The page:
[39] And when did we see you sick or in prison and visit you?’ [40] And the King will answer them, ‘Truly, I say to you, as you did it to one of the least of these my brothers, you did it to me.’

(Matthew 25:39-40 ESV)

[1] Not limited to physicians. The idea includes anyone involved in direct patient care, although the physician relationship often carries with it the most problems.
[2] “LOVE.” Christ in You. Accessed October 24, 2016. http://www.christinyou.net/Outlines/love.pdf.
[3] “Chesed – Wikipedia.” Accessed October 24, 2016. https://en.wikipedia.org/wiki/Chesed.
[4] Eugene Korn, “Legal Floors and Moral Ceilings: A Jewish Understanding Of Law and Ethics,” Edah Journal 2:2, page 10 As quoted in Wikipedia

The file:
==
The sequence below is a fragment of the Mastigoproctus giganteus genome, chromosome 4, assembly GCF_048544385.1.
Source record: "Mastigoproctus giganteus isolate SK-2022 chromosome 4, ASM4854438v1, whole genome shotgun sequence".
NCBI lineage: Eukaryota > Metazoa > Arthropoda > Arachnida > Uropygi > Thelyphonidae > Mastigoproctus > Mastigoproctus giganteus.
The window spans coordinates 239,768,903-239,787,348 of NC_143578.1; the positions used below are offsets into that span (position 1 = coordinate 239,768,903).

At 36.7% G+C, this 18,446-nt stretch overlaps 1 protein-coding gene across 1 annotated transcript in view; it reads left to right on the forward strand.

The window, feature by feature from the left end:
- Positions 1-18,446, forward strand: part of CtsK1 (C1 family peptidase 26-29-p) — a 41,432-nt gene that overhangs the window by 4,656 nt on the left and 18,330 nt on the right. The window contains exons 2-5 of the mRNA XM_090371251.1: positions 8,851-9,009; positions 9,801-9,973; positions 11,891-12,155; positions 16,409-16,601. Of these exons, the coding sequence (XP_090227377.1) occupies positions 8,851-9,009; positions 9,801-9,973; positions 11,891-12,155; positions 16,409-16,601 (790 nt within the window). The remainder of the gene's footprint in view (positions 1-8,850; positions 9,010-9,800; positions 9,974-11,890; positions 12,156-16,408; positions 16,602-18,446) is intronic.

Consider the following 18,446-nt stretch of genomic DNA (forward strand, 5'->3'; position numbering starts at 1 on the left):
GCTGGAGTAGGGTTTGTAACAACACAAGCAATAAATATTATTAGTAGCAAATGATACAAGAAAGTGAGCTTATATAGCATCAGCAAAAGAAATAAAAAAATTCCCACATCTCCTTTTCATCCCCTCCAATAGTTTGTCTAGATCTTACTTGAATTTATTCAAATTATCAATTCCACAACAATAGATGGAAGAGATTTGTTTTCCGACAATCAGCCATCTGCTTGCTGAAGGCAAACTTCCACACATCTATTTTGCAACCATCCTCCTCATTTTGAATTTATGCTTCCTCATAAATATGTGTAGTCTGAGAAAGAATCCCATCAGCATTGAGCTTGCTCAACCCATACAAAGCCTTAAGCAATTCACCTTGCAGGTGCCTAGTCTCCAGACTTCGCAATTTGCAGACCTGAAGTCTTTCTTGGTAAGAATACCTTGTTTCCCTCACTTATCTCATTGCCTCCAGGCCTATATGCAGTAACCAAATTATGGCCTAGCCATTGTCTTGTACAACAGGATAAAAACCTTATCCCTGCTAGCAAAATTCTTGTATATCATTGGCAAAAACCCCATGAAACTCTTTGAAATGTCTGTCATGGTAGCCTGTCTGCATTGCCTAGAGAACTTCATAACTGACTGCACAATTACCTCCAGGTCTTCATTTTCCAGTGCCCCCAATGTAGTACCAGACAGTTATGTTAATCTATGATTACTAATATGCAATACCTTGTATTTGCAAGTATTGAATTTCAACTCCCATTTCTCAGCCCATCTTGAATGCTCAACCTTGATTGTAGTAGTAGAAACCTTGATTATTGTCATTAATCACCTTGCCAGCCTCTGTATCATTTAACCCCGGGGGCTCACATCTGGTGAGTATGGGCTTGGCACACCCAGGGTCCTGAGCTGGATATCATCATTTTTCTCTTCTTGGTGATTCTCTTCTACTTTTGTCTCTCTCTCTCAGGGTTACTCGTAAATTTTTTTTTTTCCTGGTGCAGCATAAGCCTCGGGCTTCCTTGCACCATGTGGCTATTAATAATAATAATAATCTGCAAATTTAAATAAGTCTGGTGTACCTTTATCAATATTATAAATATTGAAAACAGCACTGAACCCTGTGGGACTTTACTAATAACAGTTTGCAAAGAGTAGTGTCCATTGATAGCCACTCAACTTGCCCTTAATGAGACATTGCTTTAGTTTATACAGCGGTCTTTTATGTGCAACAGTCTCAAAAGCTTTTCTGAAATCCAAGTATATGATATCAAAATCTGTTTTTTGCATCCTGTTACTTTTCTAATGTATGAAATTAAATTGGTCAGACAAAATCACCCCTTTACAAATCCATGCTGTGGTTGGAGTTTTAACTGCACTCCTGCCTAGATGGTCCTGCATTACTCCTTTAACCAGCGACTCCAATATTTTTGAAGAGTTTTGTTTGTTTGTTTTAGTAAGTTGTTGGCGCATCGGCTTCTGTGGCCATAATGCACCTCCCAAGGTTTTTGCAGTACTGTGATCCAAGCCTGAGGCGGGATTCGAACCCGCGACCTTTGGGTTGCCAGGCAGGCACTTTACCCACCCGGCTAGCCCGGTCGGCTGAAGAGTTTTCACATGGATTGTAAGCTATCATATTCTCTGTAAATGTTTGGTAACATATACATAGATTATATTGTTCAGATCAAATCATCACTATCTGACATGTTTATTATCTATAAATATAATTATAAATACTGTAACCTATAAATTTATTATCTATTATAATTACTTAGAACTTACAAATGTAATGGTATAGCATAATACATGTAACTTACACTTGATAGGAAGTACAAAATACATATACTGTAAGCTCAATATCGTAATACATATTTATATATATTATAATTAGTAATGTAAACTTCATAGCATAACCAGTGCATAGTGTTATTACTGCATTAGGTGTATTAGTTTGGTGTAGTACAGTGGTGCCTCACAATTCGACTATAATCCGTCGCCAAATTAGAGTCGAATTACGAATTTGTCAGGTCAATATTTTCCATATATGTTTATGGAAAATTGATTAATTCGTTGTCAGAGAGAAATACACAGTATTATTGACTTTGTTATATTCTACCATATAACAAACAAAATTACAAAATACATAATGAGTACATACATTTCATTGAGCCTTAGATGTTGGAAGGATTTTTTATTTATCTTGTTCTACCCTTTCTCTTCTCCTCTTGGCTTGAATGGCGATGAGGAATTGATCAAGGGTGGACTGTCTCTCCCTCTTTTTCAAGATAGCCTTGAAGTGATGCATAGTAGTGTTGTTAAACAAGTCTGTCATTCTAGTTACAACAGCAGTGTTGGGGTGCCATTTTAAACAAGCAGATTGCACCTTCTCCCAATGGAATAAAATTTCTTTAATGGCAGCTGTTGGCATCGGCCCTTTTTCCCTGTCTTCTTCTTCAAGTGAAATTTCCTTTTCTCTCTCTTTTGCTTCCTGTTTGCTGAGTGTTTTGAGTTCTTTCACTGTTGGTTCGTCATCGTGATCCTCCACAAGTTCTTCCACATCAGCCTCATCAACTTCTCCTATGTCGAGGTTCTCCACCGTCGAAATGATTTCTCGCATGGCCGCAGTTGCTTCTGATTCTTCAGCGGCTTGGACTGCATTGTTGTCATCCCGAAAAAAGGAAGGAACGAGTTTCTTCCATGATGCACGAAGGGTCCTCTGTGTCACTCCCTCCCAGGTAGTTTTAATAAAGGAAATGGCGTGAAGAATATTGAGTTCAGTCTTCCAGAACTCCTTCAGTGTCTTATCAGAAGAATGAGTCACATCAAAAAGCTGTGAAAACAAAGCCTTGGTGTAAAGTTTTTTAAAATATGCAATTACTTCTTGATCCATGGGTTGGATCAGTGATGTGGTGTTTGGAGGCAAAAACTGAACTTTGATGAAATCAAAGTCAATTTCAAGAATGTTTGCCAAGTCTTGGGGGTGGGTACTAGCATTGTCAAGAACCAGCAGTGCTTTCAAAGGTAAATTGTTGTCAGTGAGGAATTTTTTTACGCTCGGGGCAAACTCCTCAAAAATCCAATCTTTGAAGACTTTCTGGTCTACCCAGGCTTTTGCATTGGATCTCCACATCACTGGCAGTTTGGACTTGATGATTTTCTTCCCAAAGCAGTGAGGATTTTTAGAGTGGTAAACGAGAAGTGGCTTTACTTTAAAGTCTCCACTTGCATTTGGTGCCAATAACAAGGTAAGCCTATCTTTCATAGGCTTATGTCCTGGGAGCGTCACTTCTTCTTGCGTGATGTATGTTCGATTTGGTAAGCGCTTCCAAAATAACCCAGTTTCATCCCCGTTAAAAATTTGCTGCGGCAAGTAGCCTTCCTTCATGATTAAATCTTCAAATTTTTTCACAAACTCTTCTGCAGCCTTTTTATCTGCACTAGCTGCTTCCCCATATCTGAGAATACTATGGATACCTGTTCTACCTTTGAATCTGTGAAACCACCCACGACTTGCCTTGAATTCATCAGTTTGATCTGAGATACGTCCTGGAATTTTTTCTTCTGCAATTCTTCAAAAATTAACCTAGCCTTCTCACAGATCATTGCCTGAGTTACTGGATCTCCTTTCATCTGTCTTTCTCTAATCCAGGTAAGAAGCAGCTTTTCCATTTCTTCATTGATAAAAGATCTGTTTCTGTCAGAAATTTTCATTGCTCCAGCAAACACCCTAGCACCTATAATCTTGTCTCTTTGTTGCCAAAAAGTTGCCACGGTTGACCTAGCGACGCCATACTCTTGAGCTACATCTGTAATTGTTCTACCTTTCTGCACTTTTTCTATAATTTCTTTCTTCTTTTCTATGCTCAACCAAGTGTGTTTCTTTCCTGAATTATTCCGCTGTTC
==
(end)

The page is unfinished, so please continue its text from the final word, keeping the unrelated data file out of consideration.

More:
[5]The Palm Tree of Devorah (Heb. Tomer Devorah). Cordovero, Rabbi Moshe. 10 As quoted in Wikipedia
[6] May, William F. The Physician’s Covenant: Images of the Healer in Medical Ethics. Philadelphia: Westminster Press, 1983

 


Andrew Miller is a fourth year medical student at UNC Chapel Hill and a 2016-2017 TMC Fellow. He is hoping to incorporate his year of studying theology at Duke Divinity School into his future career in pediatrics.